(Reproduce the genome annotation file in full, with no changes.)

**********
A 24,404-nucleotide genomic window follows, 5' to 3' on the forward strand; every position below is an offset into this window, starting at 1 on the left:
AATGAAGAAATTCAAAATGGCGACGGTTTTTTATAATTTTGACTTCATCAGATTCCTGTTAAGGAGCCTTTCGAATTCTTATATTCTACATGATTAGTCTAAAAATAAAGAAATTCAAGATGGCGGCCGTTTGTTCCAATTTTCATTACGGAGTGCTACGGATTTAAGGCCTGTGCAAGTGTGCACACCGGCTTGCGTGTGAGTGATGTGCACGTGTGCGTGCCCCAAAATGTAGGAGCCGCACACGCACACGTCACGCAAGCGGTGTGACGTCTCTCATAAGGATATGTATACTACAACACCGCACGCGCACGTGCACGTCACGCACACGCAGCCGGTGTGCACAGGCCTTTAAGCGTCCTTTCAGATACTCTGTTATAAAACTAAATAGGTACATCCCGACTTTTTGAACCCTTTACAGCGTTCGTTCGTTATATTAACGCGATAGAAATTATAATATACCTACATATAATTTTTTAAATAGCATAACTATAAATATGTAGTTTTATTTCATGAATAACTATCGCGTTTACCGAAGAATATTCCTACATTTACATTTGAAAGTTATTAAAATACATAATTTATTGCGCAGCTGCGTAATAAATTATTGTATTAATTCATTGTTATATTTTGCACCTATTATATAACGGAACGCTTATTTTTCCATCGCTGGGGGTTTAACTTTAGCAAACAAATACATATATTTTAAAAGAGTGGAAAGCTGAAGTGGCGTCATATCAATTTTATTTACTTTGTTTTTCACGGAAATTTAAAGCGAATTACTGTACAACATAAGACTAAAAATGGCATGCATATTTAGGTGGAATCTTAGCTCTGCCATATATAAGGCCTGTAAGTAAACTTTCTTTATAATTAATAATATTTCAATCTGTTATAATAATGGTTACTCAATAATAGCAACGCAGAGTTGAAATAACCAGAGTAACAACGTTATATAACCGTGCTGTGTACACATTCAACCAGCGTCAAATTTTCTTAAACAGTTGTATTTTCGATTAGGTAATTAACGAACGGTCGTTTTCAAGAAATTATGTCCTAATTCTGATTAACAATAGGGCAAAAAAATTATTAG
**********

A 24,404-nucleotide genomic window follows, 5' to 3' on the forward strand; every position below is an offset into this window, starting at 1 on the left:
AATGAAGAAATTCAAAATGGCGACGGTTTTTTATAATTTTGACTTCATCAGATTCCTGTTAAGGAGCCTTTCGAATTCTTATATTCTACATGATTAGTCTAAAAATAAAGAAATTCAAGATGGCGGCCGTTTGTTCCAATTTTCATTACGGAGTGCTACGGATTTAAGGCCTGTGCAAGTGTGCACACCGGCTTGCGTGTGAGTGATGTGCACGTGTGCGTGCCCCAAAATGTAGGAGCCGCACACGCACACGTCACGCAAGCGGTGTGACGTCTCTCATAAGGATATGTATACTACAACACCGCACGCGCACGTGCACGTCACGCACACGCAGCCGGTGTGCACAGGCCTTTAAGCGTCCTTTCAGATACTCTGTTATAAAACTAAATAGGTACATCCCGACTTTTTGAACCCTTTACAGCGTTCGTTCGTTATATTAACGCGATAGAAATTATAATATACCTACATATAATTTTTTAAATAGCATAACTATAAATATGTAGTTTTATTTCATGAATAACTATCGCGTTTACCGAAGAATATTCCTACATTTACATTTGAAAGTTATTAAAATACATAATTTATTGCGCAGCTGCGTAATAAATTATTGTATTAATTCATTGTTATATTTTGCACCTATTATATAACGGAACGCTTATTTTTCCATCGCTGGGGGTTTAACTTTAGCAAACAAATACATATATTTTAAAAGAGTGGAAAGCTGAAGTGGCGTCATATCAATTTTATTTACTTTGTTTTTCACGGAAATTTAAAGCGAATTACTGTACAACATAAGACTAAAAATGGCATGCATATTTAGGTGGAATCTTAGCTCTGCCATATATAAGGCCTGTAAGTAAACTTTCTTTATAATTAATAATATTTCAATCTGTTATAATAATGGTTACTCAATAATAGCAACGCAGAGTTGAAATAACCAGAGTAACAACGTTATATAACCGTGCTGTGTACACATTCAACCAGCGTCAAATTTTCTTAAACAGTTGTATTTTCGATTAGGTAATTAACGAACGGTCGTTTTCAAGAAATTATGTCCTAATTCTGATTAACAATAGGGCAAAAAAATTATTAG